Supermarkets under fire in growing row over soaring cost of food for millions of shoppers
Supermarkets came under fire on Tuesday in a growing war of words over the soaring cost of food for millions of shoppers.
They were accused of hiking up prices by up to 46 per cent for some fruit while producers were hardly seeing what they get paid go up.
The claim came from Ali Capper, chair of the National Farmers’ Union’s horticultural board and of English Apples and Pears.
She told BBC Radio 4’s Today programme: “Growers are facing 23 per cent increase in their costs to produce apples. They had an average of 0.8 per cent back from the markets, so the price that they get from supermarkets.
“There is something fundamentally wrong. It’s not fair that the shopper is being charged 27, 25 per cent, 46 per cent more for apples and yet that increase in price is not coming back down to the growers.”
Her comments came after Tesco chairman John Allan claimed earlier this year that some food suppliers may be using inflation as an excuse to bump up prices further than necessary, though, he did not name any particular sector.
Millions of shoppers are having to make cutbacks as food inflation has been running at nearly 20 per cent as the cost-of-living crisis bites deeper.
Pressed that supermarkets were also under pressure, Ms Capper stressed: “They are all still making a profit. The growers that I represent are not. They are all losing money, they are having to take out orchards, they can’t afford to replant them, some of the businesses are actually going under.”
She added: “We should be producing British food for British shoppers rather than importing food that we are very capable of producing here.
“We have got the perfect climate to produce apples in this country.
“It is mad that we would rather import them than pay a fair price to British growers.”
She called for an investigation into the relationship between growers, supermarkets and shoppers.
Responding to her warning, Liberal Democrat leader Sir Ed Davey said: "This is yet more evidence that big supermarkets are hiking prices while people struggle to put food on the table.
"We need an official inquiry now into potential profiteering by supermarkets and food manufacturers."
Supermarkets deny that they are profiteering at the expense of shoppers during the cost-of-living crisis.
Meanwhile, Sainsbury's has cut the price of some of its lines of bread and butter in response to falling commodity prices.
The UK's second-biggest supermarket chain has lowered the price of its own-brand 250g salted and unsalted butter by five per cent to £1.89.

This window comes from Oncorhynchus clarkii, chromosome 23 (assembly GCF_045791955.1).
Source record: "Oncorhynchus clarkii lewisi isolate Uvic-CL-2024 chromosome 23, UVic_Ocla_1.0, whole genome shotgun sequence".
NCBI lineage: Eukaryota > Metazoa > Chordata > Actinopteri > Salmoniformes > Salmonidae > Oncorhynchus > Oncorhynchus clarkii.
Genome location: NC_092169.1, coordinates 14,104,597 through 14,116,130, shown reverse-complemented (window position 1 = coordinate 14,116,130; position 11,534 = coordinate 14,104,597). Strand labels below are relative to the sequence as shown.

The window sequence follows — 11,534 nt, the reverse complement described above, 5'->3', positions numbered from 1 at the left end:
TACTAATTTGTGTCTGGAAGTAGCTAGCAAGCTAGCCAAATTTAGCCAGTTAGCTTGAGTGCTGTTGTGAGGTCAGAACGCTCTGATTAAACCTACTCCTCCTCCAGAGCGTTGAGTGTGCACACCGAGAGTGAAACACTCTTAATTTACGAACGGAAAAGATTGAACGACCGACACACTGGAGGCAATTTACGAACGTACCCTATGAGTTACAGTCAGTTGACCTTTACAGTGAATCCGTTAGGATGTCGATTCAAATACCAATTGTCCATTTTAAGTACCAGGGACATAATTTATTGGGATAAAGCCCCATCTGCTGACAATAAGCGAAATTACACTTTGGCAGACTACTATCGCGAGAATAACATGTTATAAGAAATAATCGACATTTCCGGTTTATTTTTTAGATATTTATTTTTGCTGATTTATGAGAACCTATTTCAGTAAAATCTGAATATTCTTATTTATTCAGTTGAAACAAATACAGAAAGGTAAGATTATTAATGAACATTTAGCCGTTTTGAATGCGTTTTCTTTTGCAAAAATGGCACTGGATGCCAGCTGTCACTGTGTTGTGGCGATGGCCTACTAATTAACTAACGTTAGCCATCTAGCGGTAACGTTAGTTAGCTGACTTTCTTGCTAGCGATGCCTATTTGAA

It is also cutting the price of its 800g Soft White Medium, Wholemeal Medium, Wholemeal Thick and Toastie White loaves of bread by 11 per cent to 75p.
The grocer said it was able to lower some prices due to commodity prices for wheat and butter beginning to fall.
Rhian Bartlett, food commercial director at Sainsbury's, said: "We have been battling hard to beat inflation and whenever we are paying less for the products we buy from our suppliers, we will pass those savings on to customers.
"As we see the commodity prices starting to fall for wheat and butter, we're able to lower our prices on two of the products people buy most often, bread and butter.”
Ms Capper, whose farm on the Herefordshire/Worcestershire border produces apples and hops, also emphasised that one of the problems was that many such firms were still family busineses so could not negotiate on scale with supermarkets.
She also stressed that the sector needed more help from the Government to deal with energy costs.
High inflation continued to support retailers in April but soaring prices meant shoppers bought fewer products during the month, according to new figures.
The latest BRC-KPMG monthly retail sales monitor reported that retail sales grew 5.1 per cent in April, compared with a 0.3 per cent decline in the same month last year.
However, the industry experts highlighted that although customers spent more, the volume of items bought by shoppers was lower as inflation continues to weigh on budgets.
The Office for National Statistics said UK inflation hit 10.1 per cent in March, amid record food and drink inflation at 19.1 per cent.
The new data showed that retailers said food sales increased by 9.8% over the three months to April, driven by jumps in price, with sales volumes actually lower for the period.
Meanwhile, non-food stores saw a 1.2 per cent sales increase over the three-month period to April, amid pressure on fashion retailers.
Helen Dickinson, chief executive of the British Retail Consortium, said: "While retail sales grew in April, overall inflation meant volumes were down for both food and non-food as customers continued to adjust spending habits.
"Clothing sales underperformed as the poor weather left customers thinking twice before decking out their summer wardrobe.
"Meanwhile, a boost to overseas tourism over Easter helped jewellery, watches and cosmetics."
Paul Martin, UK head of retail at KPMG, said: "Consumer demand has so far been fairly resilient to the twin drags of high inflation and high interest rates, but as government energy support comes to an end for many, savings start to dwindle and other household bills rise, it is likely that the next few months will continue to be challenging as the consumer tank empties.
"Much hinges on whether soaring food inflation can be brought under control enough to allow consumers to comfortably start spending again on non-essential items."